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The regional security dilemma stemming from Iran’s nuclear program has led many to speculate about whether or not Turkey will opt to pursue a nuclear weapons capability. Since 2006, Turkey has been named as one of the states likely to seek out nuclear weapons if Iran were to decide to develop its own nuclear arsenal. These assumptions, however, do not account for Ankara’s long held and consistent policies on nonproliferation and nuclear weapons. This paper explores Turkey’s approach to nuclear issues and identifies the numerous constraints a Turkish leader would face when making the decision to pursue for a nuclear weapon.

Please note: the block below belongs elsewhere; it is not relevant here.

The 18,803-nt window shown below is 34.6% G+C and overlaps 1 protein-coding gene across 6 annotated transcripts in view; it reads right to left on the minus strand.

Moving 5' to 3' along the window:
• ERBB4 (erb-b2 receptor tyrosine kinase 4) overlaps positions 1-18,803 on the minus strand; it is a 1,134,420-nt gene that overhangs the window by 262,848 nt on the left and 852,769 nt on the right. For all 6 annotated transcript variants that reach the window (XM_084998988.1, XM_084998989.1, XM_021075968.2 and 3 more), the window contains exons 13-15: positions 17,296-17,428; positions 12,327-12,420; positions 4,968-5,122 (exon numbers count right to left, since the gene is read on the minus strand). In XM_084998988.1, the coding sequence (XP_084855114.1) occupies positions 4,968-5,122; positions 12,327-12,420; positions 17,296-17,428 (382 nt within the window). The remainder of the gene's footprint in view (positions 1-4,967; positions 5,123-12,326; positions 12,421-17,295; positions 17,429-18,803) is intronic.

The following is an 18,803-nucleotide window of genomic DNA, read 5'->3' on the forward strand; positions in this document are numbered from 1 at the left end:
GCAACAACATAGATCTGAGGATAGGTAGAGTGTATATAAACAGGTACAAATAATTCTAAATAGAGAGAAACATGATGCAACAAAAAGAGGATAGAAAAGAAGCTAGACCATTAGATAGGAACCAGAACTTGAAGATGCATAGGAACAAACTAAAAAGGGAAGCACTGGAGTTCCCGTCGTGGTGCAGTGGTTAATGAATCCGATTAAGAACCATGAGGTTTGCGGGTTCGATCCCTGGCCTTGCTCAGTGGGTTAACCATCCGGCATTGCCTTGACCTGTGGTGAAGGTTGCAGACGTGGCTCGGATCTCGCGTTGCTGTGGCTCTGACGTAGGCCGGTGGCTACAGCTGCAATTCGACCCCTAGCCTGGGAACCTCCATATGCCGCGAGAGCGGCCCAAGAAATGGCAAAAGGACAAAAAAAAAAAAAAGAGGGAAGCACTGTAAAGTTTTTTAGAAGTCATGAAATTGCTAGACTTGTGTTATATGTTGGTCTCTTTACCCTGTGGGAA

CONTRIBUTOR
Aaron Stein
Aaron Stein

Aaron Stein is the Director of Research at the Foreign Policy Research Institute.

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